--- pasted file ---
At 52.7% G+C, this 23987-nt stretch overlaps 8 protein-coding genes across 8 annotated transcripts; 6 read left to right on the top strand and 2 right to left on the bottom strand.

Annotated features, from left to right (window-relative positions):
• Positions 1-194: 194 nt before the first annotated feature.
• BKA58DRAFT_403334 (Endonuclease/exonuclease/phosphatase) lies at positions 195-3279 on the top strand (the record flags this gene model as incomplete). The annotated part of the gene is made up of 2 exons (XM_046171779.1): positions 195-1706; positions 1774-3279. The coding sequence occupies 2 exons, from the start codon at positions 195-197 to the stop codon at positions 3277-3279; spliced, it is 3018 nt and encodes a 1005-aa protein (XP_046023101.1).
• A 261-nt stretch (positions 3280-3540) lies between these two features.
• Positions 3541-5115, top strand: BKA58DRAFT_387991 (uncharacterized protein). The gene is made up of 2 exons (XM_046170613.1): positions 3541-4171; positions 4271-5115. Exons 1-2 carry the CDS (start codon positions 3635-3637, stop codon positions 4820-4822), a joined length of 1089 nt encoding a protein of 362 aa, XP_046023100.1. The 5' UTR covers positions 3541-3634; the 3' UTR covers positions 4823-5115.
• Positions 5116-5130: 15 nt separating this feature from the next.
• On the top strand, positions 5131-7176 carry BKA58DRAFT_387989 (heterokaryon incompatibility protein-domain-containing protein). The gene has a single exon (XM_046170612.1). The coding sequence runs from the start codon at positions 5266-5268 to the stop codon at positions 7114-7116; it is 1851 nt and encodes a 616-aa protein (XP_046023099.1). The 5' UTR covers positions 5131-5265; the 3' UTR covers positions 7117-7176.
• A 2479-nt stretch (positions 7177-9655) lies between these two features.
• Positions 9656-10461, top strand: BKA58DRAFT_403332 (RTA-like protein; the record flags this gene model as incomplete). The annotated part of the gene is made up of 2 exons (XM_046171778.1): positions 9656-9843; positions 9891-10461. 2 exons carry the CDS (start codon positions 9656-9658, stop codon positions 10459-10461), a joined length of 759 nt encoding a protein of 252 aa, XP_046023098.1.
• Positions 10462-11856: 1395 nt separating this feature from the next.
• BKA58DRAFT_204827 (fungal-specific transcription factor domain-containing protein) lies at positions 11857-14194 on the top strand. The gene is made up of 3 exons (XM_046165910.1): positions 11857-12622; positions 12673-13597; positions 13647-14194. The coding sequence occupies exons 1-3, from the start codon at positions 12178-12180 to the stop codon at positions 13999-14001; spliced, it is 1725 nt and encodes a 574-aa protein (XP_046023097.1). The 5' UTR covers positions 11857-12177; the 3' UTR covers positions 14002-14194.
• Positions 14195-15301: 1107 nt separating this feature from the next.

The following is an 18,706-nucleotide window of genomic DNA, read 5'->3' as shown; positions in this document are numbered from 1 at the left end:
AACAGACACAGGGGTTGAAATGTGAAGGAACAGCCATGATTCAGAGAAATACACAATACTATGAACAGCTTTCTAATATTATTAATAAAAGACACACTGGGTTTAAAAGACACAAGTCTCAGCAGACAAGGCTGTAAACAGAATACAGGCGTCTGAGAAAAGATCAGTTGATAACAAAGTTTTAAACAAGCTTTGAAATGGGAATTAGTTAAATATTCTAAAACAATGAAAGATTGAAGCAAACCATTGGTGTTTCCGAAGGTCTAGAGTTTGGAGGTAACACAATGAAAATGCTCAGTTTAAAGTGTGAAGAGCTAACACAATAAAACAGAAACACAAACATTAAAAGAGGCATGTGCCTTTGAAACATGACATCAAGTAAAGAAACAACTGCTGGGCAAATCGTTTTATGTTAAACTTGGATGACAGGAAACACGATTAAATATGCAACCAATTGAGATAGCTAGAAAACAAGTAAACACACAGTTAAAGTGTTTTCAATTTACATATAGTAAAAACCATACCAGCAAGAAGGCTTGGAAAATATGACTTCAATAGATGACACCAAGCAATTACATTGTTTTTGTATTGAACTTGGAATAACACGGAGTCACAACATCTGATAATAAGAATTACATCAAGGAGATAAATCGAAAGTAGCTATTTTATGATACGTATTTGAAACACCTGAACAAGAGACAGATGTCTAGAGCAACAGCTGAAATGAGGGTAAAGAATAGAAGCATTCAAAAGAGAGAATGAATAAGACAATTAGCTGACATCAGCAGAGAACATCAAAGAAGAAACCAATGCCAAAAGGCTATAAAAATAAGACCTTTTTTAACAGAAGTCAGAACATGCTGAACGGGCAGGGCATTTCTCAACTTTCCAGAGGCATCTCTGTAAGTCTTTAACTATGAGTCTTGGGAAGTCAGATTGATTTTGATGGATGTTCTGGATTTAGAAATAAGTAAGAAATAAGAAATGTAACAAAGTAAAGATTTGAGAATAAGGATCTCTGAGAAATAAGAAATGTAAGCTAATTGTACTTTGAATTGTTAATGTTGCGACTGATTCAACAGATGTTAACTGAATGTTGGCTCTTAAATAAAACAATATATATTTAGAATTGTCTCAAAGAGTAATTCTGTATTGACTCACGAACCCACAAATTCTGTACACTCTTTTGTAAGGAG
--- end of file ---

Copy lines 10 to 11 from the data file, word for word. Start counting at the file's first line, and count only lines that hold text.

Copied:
• Positions 9656-10461, top strand: BKA58DRAFT_403332 (RTA-like protein; the record flags this gene model as incomplete). The annotated part of the gene is made up of 2 exons (XM_046171778.1): positions 9656-9843; positions 9891-10461. 2 exons carry the CDS (start codon positions 9656-9658, stop codon positions 10459-10461), a joined length of 759 nt encoding a protein of 252 aa, XP_046023098.1.
• Positions 10462-11856: 1395 nt separating this feature from the next.